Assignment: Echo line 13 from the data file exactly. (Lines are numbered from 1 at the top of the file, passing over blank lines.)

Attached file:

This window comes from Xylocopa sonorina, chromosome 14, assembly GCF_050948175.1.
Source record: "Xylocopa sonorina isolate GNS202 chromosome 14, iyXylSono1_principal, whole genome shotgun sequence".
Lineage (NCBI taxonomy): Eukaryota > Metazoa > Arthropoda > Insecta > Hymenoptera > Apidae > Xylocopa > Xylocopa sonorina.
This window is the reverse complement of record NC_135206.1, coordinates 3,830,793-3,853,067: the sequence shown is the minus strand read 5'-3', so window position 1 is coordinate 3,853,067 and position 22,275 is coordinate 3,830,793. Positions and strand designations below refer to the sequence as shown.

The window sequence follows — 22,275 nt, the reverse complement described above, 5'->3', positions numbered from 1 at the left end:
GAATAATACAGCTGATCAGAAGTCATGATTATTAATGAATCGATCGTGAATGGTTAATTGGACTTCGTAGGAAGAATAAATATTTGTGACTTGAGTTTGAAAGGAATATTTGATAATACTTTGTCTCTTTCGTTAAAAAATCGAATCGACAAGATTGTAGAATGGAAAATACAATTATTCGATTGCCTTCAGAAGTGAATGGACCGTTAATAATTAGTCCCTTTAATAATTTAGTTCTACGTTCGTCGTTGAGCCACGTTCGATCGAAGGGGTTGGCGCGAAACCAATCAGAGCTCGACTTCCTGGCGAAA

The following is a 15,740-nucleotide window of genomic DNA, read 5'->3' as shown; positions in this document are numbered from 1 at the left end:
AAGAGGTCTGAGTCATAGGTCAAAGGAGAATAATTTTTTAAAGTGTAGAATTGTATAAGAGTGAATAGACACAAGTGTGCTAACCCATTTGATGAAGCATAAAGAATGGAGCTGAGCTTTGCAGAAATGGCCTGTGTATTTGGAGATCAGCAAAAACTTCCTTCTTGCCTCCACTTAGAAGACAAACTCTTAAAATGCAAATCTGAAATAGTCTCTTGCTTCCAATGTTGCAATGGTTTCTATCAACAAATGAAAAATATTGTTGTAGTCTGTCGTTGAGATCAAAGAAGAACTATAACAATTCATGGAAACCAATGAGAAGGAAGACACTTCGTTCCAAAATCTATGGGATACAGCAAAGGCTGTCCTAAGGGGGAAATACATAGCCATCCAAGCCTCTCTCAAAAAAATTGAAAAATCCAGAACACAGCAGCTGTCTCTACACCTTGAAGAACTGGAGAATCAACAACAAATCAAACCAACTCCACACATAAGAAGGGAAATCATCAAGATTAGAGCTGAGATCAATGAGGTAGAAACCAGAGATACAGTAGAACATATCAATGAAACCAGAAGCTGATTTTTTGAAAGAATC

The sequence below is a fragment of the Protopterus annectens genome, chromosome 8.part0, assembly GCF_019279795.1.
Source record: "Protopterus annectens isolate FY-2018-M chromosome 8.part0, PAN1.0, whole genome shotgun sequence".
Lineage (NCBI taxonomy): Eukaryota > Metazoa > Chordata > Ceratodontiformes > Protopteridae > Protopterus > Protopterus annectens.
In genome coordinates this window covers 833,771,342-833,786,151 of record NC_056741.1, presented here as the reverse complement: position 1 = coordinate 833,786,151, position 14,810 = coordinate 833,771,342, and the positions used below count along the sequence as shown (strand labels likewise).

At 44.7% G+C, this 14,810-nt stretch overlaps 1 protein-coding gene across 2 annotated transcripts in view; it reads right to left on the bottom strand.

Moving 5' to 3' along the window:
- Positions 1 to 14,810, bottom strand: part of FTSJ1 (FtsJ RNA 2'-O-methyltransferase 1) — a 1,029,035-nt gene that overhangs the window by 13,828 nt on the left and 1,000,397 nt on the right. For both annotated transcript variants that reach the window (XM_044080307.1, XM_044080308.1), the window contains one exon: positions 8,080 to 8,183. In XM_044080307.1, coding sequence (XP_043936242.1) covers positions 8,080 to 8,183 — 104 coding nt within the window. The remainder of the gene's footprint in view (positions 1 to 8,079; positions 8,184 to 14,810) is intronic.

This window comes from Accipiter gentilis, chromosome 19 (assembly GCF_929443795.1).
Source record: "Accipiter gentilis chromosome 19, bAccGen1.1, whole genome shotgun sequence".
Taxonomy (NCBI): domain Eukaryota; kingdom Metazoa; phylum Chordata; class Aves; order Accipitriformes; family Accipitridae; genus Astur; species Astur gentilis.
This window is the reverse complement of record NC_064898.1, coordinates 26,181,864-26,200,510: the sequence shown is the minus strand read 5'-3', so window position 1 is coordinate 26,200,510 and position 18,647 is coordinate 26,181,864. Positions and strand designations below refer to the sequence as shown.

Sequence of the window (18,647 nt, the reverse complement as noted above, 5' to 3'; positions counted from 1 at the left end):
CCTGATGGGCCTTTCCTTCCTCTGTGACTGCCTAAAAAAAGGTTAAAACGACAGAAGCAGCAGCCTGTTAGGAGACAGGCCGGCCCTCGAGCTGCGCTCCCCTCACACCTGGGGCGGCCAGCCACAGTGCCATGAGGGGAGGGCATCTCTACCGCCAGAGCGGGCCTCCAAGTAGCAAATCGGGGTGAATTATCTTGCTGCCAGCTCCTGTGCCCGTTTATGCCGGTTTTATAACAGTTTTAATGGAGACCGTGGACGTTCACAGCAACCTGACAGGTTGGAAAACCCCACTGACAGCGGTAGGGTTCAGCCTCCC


At 44.7% G+C, this 14,810-nt stretch overlaps 1 protein-coding gene across 2 annotated transcripts in view; it reads right to left on the bottom strand.